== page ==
Marching to the beat of their own drum

Some students spend their summers slaving at low-wage jobs. Others toil at internships hoping to build connections and a future career. But a lucky few each year have the summer of a lifetime.

Three juniors at the College, John Connelly, Jeffrey Katz and Melanie Weiss, did just that this summer, fulfilling their dream of winning a drum corps gold medal with the Cadets Drum and Bugle Corps.

It was a dream each had fostered since childhood.

“For as long as I have known what drum corps is, the Cadets is the organization I have wanted to be a member of,” Connelly, international studies major and trumpet player, said. “So making it into the Cadets, aside from winning, was a dream come true.”

All three students started out in elementary school bands, moving up to marching band in high school or even middle school.

At the same time, they cultivated careers with small local drum corps, Connelly and Katz with the Jersey Surf, and Weiss with the Raiders. But each had ambitions of someday marching with the Cadets.

For those not familiar with drum corps lingo, the Cadets is the nation’s oldest and most respected active drum corps.

They have a storied tradition of winning championships. For kids who grew up on the marching band and drum corps circuit, they are the top drum corps.

But the story that ended in a dream come true started simply last fall, with Cadets tryouts in November. Though Connelly, Katz, a tuba player, and Weiss, a bass drummer, had worked hard for auditions, they did not expect to make the cut.

“Even though I didn’t think I would make it, I went to auditions anyway,” Weiss, an English major, said. “And I made it almost immediately.”

Of the 400-500 people who audition, 135 are selected. For the three, just making the corps was an accomplishment in itself.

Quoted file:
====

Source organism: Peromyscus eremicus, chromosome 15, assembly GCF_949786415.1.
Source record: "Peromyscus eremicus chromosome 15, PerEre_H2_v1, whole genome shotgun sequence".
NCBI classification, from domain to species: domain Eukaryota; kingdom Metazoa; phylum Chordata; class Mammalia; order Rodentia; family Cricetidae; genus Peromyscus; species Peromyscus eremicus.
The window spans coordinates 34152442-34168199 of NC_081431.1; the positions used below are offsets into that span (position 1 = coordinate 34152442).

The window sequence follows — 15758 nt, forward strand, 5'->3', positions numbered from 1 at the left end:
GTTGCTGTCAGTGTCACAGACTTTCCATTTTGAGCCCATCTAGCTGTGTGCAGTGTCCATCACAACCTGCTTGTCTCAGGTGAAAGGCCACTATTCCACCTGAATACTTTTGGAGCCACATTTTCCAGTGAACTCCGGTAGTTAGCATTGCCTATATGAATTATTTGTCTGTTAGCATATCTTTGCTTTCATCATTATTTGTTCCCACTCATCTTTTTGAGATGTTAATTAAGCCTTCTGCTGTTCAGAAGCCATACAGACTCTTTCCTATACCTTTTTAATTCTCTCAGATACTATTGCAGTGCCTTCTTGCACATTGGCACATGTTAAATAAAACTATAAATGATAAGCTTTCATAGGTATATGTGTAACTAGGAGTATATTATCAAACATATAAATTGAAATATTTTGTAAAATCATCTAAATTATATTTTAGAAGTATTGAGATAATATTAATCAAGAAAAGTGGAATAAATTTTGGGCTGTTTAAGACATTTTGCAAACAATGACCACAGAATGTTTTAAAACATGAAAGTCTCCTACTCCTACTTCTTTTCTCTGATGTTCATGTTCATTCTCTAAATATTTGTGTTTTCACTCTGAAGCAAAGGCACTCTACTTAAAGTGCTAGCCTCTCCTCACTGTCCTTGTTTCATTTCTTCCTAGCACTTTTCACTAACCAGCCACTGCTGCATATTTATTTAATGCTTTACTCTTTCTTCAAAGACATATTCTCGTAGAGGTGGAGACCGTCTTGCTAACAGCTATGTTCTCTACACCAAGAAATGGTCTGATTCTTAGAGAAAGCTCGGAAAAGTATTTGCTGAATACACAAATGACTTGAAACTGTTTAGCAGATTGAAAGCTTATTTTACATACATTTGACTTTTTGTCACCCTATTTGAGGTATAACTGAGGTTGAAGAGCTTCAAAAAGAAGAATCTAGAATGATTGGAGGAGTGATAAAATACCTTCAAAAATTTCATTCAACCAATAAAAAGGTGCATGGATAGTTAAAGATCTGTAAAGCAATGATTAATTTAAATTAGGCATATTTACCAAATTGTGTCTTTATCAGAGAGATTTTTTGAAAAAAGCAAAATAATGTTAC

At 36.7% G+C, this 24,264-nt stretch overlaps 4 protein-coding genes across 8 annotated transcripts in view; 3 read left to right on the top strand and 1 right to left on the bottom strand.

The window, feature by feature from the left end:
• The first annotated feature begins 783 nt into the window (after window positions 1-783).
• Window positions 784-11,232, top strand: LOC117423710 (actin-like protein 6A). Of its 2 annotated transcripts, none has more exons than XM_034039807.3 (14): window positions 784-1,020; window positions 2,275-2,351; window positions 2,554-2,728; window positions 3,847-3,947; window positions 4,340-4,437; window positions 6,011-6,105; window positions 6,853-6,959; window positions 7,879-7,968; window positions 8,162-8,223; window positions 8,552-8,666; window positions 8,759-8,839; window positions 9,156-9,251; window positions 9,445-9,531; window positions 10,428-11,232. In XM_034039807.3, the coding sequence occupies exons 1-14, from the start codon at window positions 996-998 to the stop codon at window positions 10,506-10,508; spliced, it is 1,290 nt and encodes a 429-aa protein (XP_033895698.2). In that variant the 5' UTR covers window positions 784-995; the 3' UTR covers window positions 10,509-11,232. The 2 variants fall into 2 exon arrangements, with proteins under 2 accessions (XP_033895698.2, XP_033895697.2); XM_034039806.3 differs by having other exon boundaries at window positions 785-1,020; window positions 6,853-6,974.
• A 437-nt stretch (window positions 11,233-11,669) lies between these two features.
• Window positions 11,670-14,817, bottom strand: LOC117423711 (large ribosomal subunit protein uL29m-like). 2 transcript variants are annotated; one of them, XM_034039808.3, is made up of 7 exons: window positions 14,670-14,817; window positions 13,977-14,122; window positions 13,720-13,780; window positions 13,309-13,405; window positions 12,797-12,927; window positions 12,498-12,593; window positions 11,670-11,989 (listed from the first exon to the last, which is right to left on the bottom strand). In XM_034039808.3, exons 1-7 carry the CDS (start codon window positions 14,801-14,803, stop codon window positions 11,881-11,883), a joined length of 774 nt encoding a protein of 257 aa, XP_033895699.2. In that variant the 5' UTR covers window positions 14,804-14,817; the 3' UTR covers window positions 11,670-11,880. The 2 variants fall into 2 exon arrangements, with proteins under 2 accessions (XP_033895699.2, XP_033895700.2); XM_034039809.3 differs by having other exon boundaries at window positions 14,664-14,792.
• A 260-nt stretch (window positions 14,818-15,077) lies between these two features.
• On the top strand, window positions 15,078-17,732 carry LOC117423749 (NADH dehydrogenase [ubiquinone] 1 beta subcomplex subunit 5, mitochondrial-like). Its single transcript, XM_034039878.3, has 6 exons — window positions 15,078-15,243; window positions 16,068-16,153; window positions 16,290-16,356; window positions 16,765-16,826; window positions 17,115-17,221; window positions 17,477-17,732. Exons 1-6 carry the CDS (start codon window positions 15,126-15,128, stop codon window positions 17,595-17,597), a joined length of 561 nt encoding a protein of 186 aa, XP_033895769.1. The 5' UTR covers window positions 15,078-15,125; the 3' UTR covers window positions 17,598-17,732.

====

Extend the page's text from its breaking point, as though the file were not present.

“Jeff Katz and I would go and watch them practice when we were younger,” Connelly said. “And watch for hours, wondering what it would be like to be a member.”

During the next seven months, the three would make their way through the elite world of drum corps.

For the rest of the school year, they traveled to monthly practices. Then, on May 19, they moved to Camp Cayuga in Honesdale, Penn. for intensive training.

“It was three weeks of 9 a.m. to 8 p.m. intense rehearsals,” Katz, a music education major, said.

After spring training, the Cadets began their summer national tour, which saw them performing their way through major stadiums across the entire country. The three students then traveled 20,000 miles in two months.

Although summer touring brings visions of Gwen Stefani and Green Day trashing posh hotels, reality on the drum corps tour was not so glamorous.

“We slept on buses and gym floors all across America,” Katz said. “Rehearsing on football fields and performing for thousands of people in the biggest stadiums in the United States.

The tour culminated with the Aug. 11-13 championships in Foxboro, Mass., where the world’s top 12 drum corps competed for the 2005 gold medal.

This year’s Cadets squad made history, winning the competition by a 1.525 point margin (the winner is usually decided by a few tenths of a point), and tying the record high score of 99.15.

Though the training was hard and the days were long, the three Cadets said they wouldn’t have traded this opportunity for the world.

“Honestly, after finals were over and we were back in the parking lot, I wasn’t really thinking about how we just won,” Weiss said. “I was thinking about how I didn’t want to go home. I didn’t want it to be over.”

But when you hit the top, is there anywhere left to go?

“Just try to march next summer and graduate and get a good job,” Katz said.

“Winning was good enough,” Weiss added. “All the other stuff just made it even better.”